Visiting U.S. citizen detained by Chinese, embassy says

Hong Kong professor is second scholar to be held this year

March 31, 2001|By Frank Langfitt | Frank Langfitt,SUN FOREIGN STAFF

BEIJING - For the second time this year, Chinese authorities have detained a visiting scholar, this time a U.S. citizen who teaches business at City University of Hong Kong.

China's State Security Bureau detained Professor Li Shaomin on Feb. 25 as he tried to enter the mainland from Hong Kong, according to his wife, Liu Yingli. Liu said her husband was traveling from the former British colony to the Chinese border city of Shenzhen to meet with a friend, but she declined to elaborate. She said she had not heard from her husband since then and did not know why Chinese authorities would have detained him.

"The Chinese government can detain you for any reason," said Liu, who teaches marketing at City University of Hong Kong. "From my point of view, he didn't do anything wrong."

A U.S. Embassy official confirmed yesterday that an American citizen had been detained for more than a month but was unable to give the detainee's name because the embassy had not received a privacy waiver from the family.

"The embassy is aware of the case," said the spokesman, who added that a consular officer had met with the man in custody. "We've been working on it since late February."

Reached by phone yesterday afternoon, China's Foreign Ministry declined to comment.

Li is the second scholar to have been detained in China in the past two months. On Feb. 11, Chinese authorities arrested a U.S.-based professor, Gao Zhan, as she prepared to return home after visiting her family here.

The regime has accused Gao, a sociologist and adjunct professor at American University in Washington, of spying for a foreign country, but has not said which one. Chinese officials said she has confessed.

"She accepted a mission from an overseas intelligence agency," Sun Yuxi, a Foreign Ministry spokesman, said Thursday. "That's all I can say now."

The United States and Gao's husband, Xue Donghua, who was detained and released, have denied that she is a spy. Xue took an oath of citizenship in Washington yesterday and pleaded for the release of his wife.

"I feel so sad for my wife," Xue told members of Congress and more than a dozen television cameras and reporters after standing before seven U.S. flags and swearing allegiance to the United States. "She should be standing here with me."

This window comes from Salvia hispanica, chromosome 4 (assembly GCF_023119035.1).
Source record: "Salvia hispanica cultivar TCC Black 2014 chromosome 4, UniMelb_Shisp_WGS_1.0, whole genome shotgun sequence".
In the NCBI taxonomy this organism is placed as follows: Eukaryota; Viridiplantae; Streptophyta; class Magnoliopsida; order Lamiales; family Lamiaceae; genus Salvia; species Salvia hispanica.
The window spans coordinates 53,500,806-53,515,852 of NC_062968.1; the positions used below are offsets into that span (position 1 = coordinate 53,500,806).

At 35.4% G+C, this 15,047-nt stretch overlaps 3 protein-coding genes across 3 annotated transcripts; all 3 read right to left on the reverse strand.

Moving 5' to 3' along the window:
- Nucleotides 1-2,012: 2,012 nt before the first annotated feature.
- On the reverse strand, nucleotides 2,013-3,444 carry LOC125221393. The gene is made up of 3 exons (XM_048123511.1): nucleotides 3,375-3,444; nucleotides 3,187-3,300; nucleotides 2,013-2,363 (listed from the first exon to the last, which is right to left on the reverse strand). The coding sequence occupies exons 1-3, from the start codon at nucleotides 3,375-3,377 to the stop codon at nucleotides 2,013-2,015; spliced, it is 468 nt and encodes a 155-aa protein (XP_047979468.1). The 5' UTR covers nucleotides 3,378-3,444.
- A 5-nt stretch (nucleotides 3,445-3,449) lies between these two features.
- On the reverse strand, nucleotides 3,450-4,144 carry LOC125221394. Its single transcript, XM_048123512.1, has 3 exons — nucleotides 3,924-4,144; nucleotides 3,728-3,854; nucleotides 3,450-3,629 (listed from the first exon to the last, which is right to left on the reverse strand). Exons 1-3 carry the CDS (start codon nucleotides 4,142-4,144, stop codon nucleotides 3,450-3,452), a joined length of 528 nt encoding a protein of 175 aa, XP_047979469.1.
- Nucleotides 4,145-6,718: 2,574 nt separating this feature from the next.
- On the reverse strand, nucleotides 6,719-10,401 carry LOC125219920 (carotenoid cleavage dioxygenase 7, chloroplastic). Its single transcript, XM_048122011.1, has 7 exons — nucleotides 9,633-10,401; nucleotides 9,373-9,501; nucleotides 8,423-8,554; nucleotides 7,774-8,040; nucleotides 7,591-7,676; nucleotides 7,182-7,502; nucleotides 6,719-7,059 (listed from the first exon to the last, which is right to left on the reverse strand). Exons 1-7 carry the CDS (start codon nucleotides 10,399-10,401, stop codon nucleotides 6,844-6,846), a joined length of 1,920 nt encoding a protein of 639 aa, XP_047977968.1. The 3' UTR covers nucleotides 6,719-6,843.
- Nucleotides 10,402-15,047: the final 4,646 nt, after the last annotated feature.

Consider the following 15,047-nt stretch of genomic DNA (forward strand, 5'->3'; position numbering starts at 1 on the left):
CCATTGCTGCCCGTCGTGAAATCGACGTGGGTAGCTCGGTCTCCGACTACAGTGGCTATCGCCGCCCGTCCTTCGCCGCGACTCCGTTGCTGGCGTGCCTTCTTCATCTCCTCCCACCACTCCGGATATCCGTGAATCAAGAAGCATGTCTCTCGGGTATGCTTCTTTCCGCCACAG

Gao's case has drawn outrage, in part because her 5-year-old son, Andrew Xue - who is a U.S. citizen - was taken from his parents and put in a Beijing kindergarten. He was released 26 days later, along with his father. Xue said the experience has changed Andrew from "a very open boy" to one with nightmares who "will not leave me for 15 minutes."

The Chinese government did not notify U.S. authorities that they were holding the boy, as required under the nations' consular agreement. In Li's case, the Chinese informed U.S. officials of his detention within the prescribed time.

Yesterday, as the story of Li's detention surfaced in the Hong Kong press, the city's Apple Daily speculated that he might have been detained for political reasons. His wife said he had been active in pressing for democracy and human rights during the 1989 Tiananmen uprising. Liu said her husband had written about business, economics and political issues.

Liu said she was puzzled by the detention because her husband frequently traveled to the Chinese mainland without problems. She said he was featured last year on China Central Television, the nation's state-run network, speaking to high-ranking government officials about the country's strategies for succeeding in the age of high technology.

Li, 44, was born in Beijing. He received his doctorate in population research and sociology from Princeton University. He did post-doctoral research at Harvard University and received U.S. citizenship in the 1980s. He has been teaching at City University of Hong Kong for five years.

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